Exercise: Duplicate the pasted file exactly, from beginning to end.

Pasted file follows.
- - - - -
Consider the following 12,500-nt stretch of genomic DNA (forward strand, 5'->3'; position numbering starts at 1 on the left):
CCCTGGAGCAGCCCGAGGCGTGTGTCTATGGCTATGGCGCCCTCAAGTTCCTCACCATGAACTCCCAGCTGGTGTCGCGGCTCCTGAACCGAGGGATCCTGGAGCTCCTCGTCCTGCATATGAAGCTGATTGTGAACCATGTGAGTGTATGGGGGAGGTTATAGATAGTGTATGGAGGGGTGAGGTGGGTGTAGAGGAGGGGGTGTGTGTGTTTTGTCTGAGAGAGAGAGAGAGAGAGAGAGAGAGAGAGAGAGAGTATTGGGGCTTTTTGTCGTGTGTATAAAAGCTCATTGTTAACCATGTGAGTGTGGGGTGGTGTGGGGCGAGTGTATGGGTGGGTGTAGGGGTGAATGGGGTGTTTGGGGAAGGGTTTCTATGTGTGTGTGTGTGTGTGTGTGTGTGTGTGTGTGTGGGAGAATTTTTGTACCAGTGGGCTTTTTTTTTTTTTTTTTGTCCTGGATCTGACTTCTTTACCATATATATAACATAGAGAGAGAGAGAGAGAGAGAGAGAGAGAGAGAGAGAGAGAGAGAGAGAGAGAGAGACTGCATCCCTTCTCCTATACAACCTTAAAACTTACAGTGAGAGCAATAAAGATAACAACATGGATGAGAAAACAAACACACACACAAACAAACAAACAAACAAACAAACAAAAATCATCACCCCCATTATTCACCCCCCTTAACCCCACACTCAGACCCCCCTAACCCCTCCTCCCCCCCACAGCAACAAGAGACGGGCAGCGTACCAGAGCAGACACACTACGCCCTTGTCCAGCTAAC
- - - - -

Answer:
Consider the following 12,500-nt stretch of genomic DNA (forward strand, 5'->3'; position numbering starts at 1 on the left):
CCCTGGAGCAGCCCGAGGCGTGTGTCTATGGCTATGGCGCCCTCAAGTTCCTCACCATGAACTCCCAGCTGGTGTCGCGGCTCCTGAACCGAGGGATCCTGGAGCTCCTCGTCCTGCATATGAAGCTGATTGTGAACCATGTGAGTGTATGGGGGAGGTTATAGATAGTGTATGGAGGGGTGAGGTGGGTGTAGAGGAGGGGGTGTGTGTGTTTTGTCTGAGAGAGAGAGAGAGAGAGAGAGAGAGAGAGAGAGAGTATTGGGGCTTTTTGTCGTGTGTATAAAAGCTCATTGTTAACCATGTGAGTGTGGGGTGGTGTGGGGCGAGTGTATGGGTGGGTGTAGGGGTGAATGGGGTGTTTGGGGAAGGGTTTCTATGTGTGTGTGTGTGTGTGTGTGTGTGTGTGTGTGTGGGAGAATTTTTGTACCAGTGGGCTTTTTTTTTTTTTTTTTGTCCTGGATCTGACTTCTTTACCATATATATAACATAGAGAGAGAGAGAGAGAGAGAGAGAGAGAGAGAGAGAGAGAGAGAGAGAGAGAGAGACTGCATCCCTTCTCCTATACAACCTTAAAACTTACAGTGAGAGCAATAAAGATAACAACATGGATGAGAAAACAAACACACACACAAACAAACAAACAAACAAACAAACAAAAATCATCACCCCCATTATTCACCCCCCTTAACCCCACACTCAGACCCCCCTAACCCCTCCTCCCCCCCACAGCAACAAGAGACGGGCAGCGTACCAGAGCAGACACACTACGCCCTTGTCCAGCTAAC